The other day Ryan Germick and his colleagues sat down in the California sunshine fantasized about materials they’ d never worked with. “Dirt” said one, and the others agreed that he should try it.
Germick and his friends work at Google. In fact, these idiosyncratic artists’ output is what most people associate with Google. They’re the Google doodles teams, the artists who design the quirky pictures around Google's search box. “Doodles are a way to humanize Google”, says Germick, a 31-year-old former illustrator. “And it’s a way to surprise people when they visit the homepage.” The first doodle appeared on Bastille Day, July 14, 2000.
Though Google's motto is "do no evil", the doodles aren't just there for users’ aesthetic satisfaction. According to one estimate, the doodles add 15% to Google’s brand value.
A doodle usually originates in a brainstorming session that yielded the dirt doodle. Germick’s team of six former artists, children’s book illustrators, and graphic designers individually develop ideas, which they collectively evaluate. Where does Germick get his inspiration? "I read Popeye [a carton magazine], and right now I'm reading illustrated fairy tales and a book of propaganda posters", he explains. "I also read a lot of comics. The San Francisco library is a great resource!"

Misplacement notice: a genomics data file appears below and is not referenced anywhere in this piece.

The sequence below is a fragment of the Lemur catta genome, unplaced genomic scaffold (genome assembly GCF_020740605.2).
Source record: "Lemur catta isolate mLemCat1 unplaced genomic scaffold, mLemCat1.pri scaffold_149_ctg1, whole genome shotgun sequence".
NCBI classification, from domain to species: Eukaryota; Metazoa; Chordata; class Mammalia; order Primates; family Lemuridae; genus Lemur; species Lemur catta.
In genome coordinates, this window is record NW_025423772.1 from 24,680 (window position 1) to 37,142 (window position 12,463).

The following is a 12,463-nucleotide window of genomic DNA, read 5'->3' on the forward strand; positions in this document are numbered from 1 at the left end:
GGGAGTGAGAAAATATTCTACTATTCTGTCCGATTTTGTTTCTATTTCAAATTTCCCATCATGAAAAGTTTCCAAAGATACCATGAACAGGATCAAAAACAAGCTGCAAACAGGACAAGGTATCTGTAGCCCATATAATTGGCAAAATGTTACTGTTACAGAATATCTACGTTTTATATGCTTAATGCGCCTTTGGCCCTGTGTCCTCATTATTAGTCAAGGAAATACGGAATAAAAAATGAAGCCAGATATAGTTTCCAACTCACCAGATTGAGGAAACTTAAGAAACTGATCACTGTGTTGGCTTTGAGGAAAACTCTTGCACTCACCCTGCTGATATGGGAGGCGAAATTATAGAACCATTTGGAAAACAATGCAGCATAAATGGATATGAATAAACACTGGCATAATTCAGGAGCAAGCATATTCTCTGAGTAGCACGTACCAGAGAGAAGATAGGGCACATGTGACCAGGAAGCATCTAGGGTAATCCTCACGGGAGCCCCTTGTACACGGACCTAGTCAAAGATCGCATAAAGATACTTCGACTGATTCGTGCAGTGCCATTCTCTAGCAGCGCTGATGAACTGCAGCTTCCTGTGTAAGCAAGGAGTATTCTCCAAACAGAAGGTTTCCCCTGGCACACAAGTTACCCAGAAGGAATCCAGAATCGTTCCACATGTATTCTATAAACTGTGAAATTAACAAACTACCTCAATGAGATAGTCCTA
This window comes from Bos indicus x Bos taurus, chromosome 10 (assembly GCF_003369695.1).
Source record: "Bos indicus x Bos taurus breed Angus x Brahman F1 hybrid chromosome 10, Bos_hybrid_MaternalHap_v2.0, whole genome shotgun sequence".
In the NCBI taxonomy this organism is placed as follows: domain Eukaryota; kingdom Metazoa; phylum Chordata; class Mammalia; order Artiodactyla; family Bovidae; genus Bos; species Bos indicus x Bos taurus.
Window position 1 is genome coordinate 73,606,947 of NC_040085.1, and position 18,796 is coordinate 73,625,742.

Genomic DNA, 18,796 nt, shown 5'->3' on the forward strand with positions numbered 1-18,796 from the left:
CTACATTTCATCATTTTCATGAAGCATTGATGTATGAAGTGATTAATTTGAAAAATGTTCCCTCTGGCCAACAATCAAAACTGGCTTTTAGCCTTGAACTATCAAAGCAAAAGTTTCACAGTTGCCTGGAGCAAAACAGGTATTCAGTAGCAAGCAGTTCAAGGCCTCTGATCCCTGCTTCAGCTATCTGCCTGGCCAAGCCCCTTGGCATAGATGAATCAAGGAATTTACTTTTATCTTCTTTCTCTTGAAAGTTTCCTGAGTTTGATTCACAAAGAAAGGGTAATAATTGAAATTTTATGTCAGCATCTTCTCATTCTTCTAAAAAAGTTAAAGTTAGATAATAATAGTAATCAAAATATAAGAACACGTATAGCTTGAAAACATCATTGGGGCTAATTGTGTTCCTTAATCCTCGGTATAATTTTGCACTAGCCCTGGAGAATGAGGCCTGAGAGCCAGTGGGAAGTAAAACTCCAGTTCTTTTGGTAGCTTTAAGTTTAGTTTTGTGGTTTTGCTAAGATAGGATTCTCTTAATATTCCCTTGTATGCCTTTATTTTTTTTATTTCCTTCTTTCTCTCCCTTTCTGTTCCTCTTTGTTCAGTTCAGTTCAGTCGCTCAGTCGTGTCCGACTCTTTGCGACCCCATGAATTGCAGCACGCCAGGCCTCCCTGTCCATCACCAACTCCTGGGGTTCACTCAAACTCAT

Other Google employees suggest topics as well, as do users. “We try to find an unexpected angle”, explains Germick. “Say we wanted to do a Johann Sebastian Bach doodle. We'd research which books he liked and which artists he was interested in.” Germick’ s Charlie Chaplin doodle even resulted in a short film.
Though Google now sells its doodles -- even on canvas -- the art probably won't land in any prestigious art museums. “I know the doodles are a temporal thing”, says Germick. “But we just want to make people happy. It's like putting a cent in one million people's pockets.”